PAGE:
Oliver Morton  


Dancing Mother by Oliver Morton

July 2017 - Dancing Mother

July 2017 - Oliver Morton

Original

How I Did It

This was taken on a trip to Asheville, North Carolina three years ago. In the evening I attended a Drum Circle (random people gathering with their drums to spontaneously develop a rhythm). A number of people were dancing, typically alone. The loud drum beat seemed to have many of them almost in a trance. This mother and baby caught my attention as she swirled to the beat.

The near-darkness and her rapid motion made it somewhat challenging to capture the image. Most of the post processing consisted of color correction, a bit of brightness/contrast adjustment with curves and some reduction of highlights, it doesn't show up very distinctly online.

Canon 5Diii shot at 1/2500 sec; f/2.0; ISO 1600; 135mm


This round’s discussion is now closed!
19 comments posted

Barbara E Miller   Barbara E Miller
Although there is little difference between the before and after what you have done is effective in causing the subject, the mother, to stand out. The back lighting on her shoulder adds considerably. The baby's head and the mother's hand are somewhat out of focus but as swiftly as she was moving you did well to capture her face, the most important part, so well. Perhaps darkening the bright streak on the L side could bring more focus on the image. Good work !   Posted: 07/03/2017 07:13:31

Oliver Morton   Oliver Morton
Excellent suggestions! Thank you!

I've reduced the significance of the bright streak and attempted to further sharpen the mother's face (without over-sharpening). I think your ideas have definitely improved it. Thanks again.   Posted: 07/03/2017 08:08:05
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Richard Siersma   Richard Siersma
Excellent shot Oliver, it expresses a lot warm feelings. Toning down the bright spot as Barbara suggested has really enhanced your image.   Posted: 07/07/2017 06:58:03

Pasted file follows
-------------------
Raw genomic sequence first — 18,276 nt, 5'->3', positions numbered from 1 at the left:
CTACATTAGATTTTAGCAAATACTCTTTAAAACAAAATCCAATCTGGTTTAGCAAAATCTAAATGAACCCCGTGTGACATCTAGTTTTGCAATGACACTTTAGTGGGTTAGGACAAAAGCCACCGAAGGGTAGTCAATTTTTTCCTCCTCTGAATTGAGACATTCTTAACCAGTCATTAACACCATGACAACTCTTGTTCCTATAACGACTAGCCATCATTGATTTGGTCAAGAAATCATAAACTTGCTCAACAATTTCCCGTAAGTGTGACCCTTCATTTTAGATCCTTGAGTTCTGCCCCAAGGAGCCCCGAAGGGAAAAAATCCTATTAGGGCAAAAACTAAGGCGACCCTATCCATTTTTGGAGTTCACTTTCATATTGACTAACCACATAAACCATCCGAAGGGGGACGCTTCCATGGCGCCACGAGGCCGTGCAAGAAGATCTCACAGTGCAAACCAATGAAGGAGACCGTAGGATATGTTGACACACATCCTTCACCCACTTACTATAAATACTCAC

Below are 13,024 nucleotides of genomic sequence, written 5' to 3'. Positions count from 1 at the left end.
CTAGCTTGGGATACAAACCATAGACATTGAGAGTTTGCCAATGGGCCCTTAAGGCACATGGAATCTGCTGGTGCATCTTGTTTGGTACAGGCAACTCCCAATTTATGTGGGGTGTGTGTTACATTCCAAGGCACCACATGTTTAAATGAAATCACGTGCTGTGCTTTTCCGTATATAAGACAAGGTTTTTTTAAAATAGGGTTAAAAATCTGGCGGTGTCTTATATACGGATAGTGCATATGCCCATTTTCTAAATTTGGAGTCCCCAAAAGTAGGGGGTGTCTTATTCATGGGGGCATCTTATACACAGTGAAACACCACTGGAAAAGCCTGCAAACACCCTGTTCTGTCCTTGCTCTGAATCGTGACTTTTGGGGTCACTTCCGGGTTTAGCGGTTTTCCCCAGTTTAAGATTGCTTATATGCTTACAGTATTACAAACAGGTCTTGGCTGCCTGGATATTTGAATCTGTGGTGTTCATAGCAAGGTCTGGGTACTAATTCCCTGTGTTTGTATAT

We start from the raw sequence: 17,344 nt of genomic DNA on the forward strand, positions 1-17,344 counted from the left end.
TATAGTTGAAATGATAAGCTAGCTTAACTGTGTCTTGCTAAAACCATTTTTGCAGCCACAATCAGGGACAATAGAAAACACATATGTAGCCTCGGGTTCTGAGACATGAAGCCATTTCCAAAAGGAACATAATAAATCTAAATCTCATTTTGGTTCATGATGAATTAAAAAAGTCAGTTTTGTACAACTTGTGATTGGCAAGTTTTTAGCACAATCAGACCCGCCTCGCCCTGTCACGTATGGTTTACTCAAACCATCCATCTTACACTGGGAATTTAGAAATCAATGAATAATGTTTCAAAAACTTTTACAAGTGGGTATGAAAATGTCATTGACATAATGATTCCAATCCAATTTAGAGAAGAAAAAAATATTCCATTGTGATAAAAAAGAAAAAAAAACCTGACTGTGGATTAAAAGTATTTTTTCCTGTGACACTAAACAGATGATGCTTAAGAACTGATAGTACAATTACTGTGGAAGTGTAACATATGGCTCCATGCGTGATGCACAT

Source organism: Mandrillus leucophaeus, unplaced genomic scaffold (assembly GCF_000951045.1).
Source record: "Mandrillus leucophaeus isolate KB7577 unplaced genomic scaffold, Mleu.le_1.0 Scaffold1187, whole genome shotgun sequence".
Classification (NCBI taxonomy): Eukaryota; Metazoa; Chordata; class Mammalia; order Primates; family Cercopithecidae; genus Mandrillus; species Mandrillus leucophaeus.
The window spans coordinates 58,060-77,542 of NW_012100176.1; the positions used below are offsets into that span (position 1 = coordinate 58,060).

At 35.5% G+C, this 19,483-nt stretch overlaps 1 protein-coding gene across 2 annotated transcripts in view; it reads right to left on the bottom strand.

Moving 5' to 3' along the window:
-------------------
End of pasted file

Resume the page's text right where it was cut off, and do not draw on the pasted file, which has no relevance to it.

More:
Oliver Morton   Oliver Morton
Thank you Richard. I totally agree that Barbara's observation about the distracting bright spot was absolutely correct. (She has an excellent eye for such things!) About the only time her comments left me puzzled was her statement about the blue on your iguana picture this round. It is probably that my monitor needs to be calibrated again but the iguana's head and cheek appear to me to be primarily gray with the barest hint of blue. So, I'll assume that it's calibration time...   Posted: 07/07/2017 07:29:34

John Yurchak   John Yurchak
I too like how you hve toned down the white streak on the left, if it was mine I would have cloned tin the blue B/G to make the lady stand out more I love the pose of the lady and the baby in her arms for A great composition. The highlight of the lady face is outstanding. Well done photo.   Posted: 07/08/2017 15:11:40

Oliver Morton   Oliver Morton
John, I'm not positive what you mean about cloning in the blue B/G so I took a stab at reducing the blue in the B/G. Is this what you had in mind?

Thanks!
  Posted: 07/08/2017 16:34:09
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David Cooke   David Cooke
This is a really good image, Oliver. I like the colour palette and the expression on her face. It has a very dynamic feel to it and your use of a shallow depth of field with the point of focus on the face works really well. The only suggestion I have for improvement is to clone out the bright blue background on the top left hand side which draws my eye away from the woman and the baby.

Having now read the other comments, I see that the bright blue has already been commented upon. If it were mine, I'd either clone it out so it matches the colours on the right hand side or darken it even more.